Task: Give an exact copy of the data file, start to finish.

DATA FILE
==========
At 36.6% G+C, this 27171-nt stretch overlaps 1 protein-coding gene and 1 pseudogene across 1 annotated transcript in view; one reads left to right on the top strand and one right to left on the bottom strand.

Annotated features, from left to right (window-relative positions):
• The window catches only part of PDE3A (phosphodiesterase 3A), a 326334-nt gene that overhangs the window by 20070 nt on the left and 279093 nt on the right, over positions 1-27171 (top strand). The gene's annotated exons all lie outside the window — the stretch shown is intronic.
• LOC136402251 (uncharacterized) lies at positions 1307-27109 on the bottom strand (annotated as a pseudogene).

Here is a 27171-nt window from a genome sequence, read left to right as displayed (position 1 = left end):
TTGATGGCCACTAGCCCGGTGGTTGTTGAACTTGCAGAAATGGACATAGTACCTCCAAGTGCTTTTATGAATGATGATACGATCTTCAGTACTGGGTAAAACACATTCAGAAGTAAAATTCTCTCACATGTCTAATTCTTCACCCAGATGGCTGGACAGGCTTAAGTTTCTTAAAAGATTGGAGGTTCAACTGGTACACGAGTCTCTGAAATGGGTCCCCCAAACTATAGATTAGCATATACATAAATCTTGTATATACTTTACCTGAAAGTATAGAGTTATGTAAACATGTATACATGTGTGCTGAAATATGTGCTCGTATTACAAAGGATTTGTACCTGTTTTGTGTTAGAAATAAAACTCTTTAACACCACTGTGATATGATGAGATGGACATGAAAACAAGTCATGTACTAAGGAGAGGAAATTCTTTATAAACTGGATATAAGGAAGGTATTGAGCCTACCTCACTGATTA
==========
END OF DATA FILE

At 36.6% G+C, this 27171-nt stretch overlaps 1 protein-coding gene and 1 pseudogene across 1 annotated transcript in view; one reads left to right on the top strand and one right to left on the bottom strand.

Annotated features, from left to right (window-relative positions):
• The window catches only part of PDE3A (phosphodiesterase 3A), a 326334-nt gene that overhangs the window by 20070 nt on the left and 279093 nt on the right, over positions 1-27171 (top strand). The gene's annotated exons all lie outside the window — the stretch shown is intronic.
• LOC136402251 (uncharacterized) lies at positions 1307-27109 on the bottom strand (annotated as a pseudogene).

Here is a 27171-nt window from a genome sequence, read left to right as displayed (position 1 = left end):
TTGATGGCCACTAGCCCGGTGGTTGTTGAACTTGCAGAAATGGACATAGTACCTCCAAGTGCTTTTATGAATGATGATACGATCTTCAGTACTGGGTAAAACACATTCAGAAGTAAAATTCTCTCACATGTCTAATTCTTCACCCAGATGGCTGGACAGGCTTAAGTTTCTTAAAAGATTGGAGGTTCAACTGGTACACGAGTCTCTGAAATGGGTCCCCCAAACTATAGATTAGCATATACATAAATCTTGTATATACTTTACCTGAAAGTATAGAGTTATGTAAACATGTATACATGTGTGCTGAAATATGTGCTCGTATTACAAAGGATTTGTACCTGTTTTGTGTTAGAAATAAAACTCTTTAACACCACTGTGATATGATGAGATGGACATGAAAACAAGTCATGTACTAAGGAGAGGAAATTCTTTATAAACTGGATATAAGGAAGGTATTGAGCCTACCTCACTGATTA